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Haskell, 147 chars

prior sizes: 150 159 chars

import Char
import List
x=sort.map toLower
g&a=g(x a).x
main=interact$unlines.map unwords.filter((>1).length).groupBy((==)&).sortBy(compare&).lines

This version, at 165 chars satisifies the new, clarified rules:

import Char
import List
y=map toLower
x=sort.y
g&f=(.f).g.f
w[_]="";w a=show a++"\n"
main=interact$concatMap(w.nubBy((==)&y)).groupBy((==)&x).sortBy(compare&x).lines

This version handles:

  1. Words in the input that differ only by case should only count as one word
  2. The output needs to be one anagram set per line, but extra punctuation is acceptable
share|improve this answer
    
Just my first attempt -- I'm sure it can be squeezed. –  MtnViewMark Apr 2 '10 at 14:21
    
It's so nice to see that something close to idiomatic, readable Haskell also scores pretty well in code golf! –  Thomas Apr 3 '10 at 11:31
    
Agreed, this is probably my favorite answer :) –  Charles Ma Apr 4 '10 at 9:30
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Ruby, 94 characters

h={};(h[$_.upcase.bytes.sort]||=[])<<$_ while gets&&chomp;h.each{|k,v|puts v.join' 'if v.at 1}
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This is a pretty Perl-ish approach, so I expect that somebody will be able to knock off at least 5-10 characters with a Perl solution. –  Mark Rushakoff Apr 2 '10 at 14:27
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Python, 167 characters, includes I/O

import sys
d={}
for l in sys.stdin.readlines():
 l=l[:-1]
 k=''.join(sorted(l)).lower()
 d[k]=d.pop(k,[])+[l]
for k in d:
 if len(d[k])>1: print(' '.join(d[k]))

Without the input code (i.e. if we assume the wordlist already in a list w), it's only 134 characters:

d={}
for l in w:
 l=l[:-1]
 k=''.join(lower(sorted(l)))
 d[k]=d.pop(k,[])+[l]
for k in d:
 if len(d[k])>1: print(' '.join(d[k]))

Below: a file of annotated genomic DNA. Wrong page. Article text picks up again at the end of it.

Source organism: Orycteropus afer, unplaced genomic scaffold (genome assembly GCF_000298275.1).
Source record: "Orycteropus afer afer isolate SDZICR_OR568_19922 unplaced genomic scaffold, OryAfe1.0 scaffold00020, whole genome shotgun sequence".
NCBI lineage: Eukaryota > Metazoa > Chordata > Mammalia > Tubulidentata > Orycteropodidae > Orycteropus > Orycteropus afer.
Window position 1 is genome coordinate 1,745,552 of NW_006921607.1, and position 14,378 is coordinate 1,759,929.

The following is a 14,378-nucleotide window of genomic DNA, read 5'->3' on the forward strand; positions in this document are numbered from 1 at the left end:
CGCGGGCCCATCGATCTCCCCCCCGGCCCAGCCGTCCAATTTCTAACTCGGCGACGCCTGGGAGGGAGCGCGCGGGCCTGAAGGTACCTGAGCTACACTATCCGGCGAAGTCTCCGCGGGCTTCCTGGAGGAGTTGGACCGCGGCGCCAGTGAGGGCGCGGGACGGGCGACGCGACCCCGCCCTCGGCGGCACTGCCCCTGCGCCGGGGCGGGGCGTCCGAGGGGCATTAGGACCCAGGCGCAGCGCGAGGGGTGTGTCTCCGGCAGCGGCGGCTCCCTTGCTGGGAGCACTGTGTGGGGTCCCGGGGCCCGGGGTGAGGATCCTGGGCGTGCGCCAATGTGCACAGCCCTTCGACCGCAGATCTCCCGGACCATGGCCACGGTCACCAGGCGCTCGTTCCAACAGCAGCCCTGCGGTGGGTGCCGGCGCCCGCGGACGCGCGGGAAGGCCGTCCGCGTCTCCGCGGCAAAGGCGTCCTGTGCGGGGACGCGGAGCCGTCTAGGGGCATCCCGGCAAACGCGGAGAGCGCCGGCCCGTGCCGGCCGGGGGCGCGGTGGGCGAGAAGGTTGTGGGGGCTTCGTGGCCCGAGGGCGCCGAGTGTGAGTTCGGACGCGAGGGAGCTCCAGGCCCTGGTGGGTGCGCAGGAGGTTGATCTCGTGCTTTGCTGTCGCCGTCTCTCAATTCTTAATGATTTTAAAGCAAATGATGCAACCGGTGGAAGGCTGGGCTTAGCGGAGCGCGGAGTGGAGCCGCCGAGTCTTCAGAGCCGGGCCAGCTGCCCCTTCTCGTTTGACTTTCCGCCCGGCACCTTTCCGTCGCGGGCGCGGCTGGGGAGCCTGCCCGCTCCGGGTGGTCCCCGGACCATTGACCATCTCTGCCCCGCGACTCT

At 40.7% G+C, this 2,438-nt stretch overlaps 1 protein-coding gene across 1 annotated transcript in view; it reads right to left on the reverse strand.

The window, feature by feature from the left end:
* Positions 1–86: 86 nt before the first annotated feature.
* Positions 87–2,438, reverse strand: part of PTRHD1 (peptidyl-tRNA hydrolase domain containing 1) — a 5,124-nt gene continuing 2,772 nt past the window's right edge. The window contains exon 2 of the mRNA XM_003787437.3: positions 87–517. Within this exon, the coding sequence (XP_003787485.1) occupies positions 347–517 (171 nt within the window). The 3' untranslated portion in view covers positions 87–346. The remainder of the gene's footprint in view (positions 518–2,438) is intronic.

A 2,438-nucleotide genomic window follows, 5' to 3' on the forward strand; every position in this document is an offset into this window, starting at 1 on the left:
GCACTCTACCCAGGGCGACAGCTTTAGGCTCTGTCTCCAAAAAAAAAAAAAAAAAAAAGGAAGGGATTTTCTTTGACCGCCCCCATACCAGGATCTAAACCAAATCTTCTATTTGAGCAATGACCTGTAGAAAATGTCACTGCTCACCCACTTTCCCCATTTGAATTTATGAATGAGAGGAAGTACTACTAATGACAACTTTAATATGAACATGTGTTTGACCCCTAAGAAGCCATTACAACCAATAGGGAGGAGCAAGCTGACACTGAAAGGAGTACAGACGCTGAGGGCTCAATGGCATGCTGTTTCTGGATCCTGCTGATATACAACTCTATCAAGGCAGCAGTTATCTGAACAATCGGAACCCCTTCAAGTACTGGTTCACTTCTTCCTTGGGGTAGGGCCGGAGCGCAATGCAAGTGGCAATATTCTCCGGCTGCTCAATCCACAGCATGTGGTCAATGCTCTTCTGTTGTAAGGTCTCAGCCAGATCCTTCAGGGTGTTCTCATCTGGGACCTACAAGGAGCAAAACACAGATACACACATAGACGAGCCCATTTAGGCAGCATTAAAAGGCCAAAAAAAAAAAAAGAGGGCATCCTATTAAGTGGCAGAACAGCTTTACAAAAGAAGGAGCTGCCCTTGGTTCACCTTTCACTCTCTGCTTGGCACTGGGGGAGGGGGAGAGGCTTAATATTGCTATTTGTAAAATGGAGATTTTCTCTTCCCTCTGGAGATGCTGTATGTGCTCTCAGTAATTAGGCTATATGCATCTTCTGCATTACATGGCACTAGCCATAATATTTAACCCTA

share|improve this answer
    
Remove the space between : and print, and use semicolons. I think you could use input(). –  KennyTM Apr 2 '10 at 12:56
    
This produces case-sensitive results. Compare against Dan Andreatta or my solutions. –  Mark Rushakoff Apr 2 '10 at 14:25
    
Fixed, now that case-insensitivity was specified as required. –  Amber Apr 2 '10 at 19:24
    
Python 2.6.1 on my machine claims: "NameError: name 'lower' is not defined" –  MtnViewMark Apr 3 '10 at 5:52
    
Yeah, that was a mistake on my part, I fixed it (should be .lower() instead of lower(...)). –  Amber Apr 3 '10 at 9:04
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AWK - 119

{split(toupper($1),a,"");asort(a);s="";for(i=1;a[i];)s=a[i++]s;x[s]=x[s]$1" "}
END{for(i in x)if(x[i]~/ .* /)print x[i]}

AWK does not have a join function like Python, or it could have been shorter...

It assumes uppercase and lowercase as different.

share|improve this answer
    
Will this only print out words which are anagrams? Or will it also print out words with no other anagram on their own lines? –  Amber Apr 2 '10 at 10:37
    
The original version prints everything. Update with the fix. –  Dan Andreatta Apr 2 '10 at 10:42
    
I think this must be for Gnu awk (gawk) only. Standard awk doesn't have the function asort. –  MtnViewMark Apr 3 '10 at 5:59
    
@MtnVieweMark: you are correct, this is for gawk –  Dan Andreatta Apr 3 '10 at 13:22
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C++, 542 chars

#include <iostream>
#include <map>
#include <vector>
#include <boost/algorithm/string.hpp>
#define ci const_iterator
int main(){using namespace std;typedef string s;typedef vector<s> vs;vs l;
copy(istream_iterator<s>(cin),istream_iterator<s>(),back_inserter(l));map<s, vs> r;
for (vs::ci i=l.begin(),e=l.end();i!=e;++i){s a=boost::to_lower_copy(*i);
sort(a.begin(),a.end());r[a].push_back(*i);}for (map<s,vs>::ci i=r.begin(),e=r.end();
i!=e;++i)if(i->second.size()>1)*copy(i->second.begin(),i->second.end(),
ostream_iterator<s>(cout," "))="\n";}
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Notes: (1) Actual count as shown is a little higher because I threw in some newlines for readability (main() can be on a single line) (2) Slightly compressed yet readable version: codepad.org/JtB1AHrE –  TC. Apr 2 '10 at 15:00
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Python, O(n^2)

import sys;
words=sys.stdin.readlines()
def s(x):return sorted(x.lower());
print '\n'.join([''.join([a.replace('\n',' ') for a in words if(s(a)==s(w))]) for w in words])
share|improve this answer
    
This is... incredibly slow. :P It also outputs each set of anagrams multiple times, equal to the number of anagrams in the set. –  Amber Apr 2 '10 at 10:17
    
(Oh, and it also outputs individual words which aren't anagrams on their own line, which doesn't appear to be part of the specified output.) –  Amber Apr 2 '10 at 10:29
    
Why ; at end of line, that is not Python! –  Tony Veijalainen Oct 4 '10 at 20:43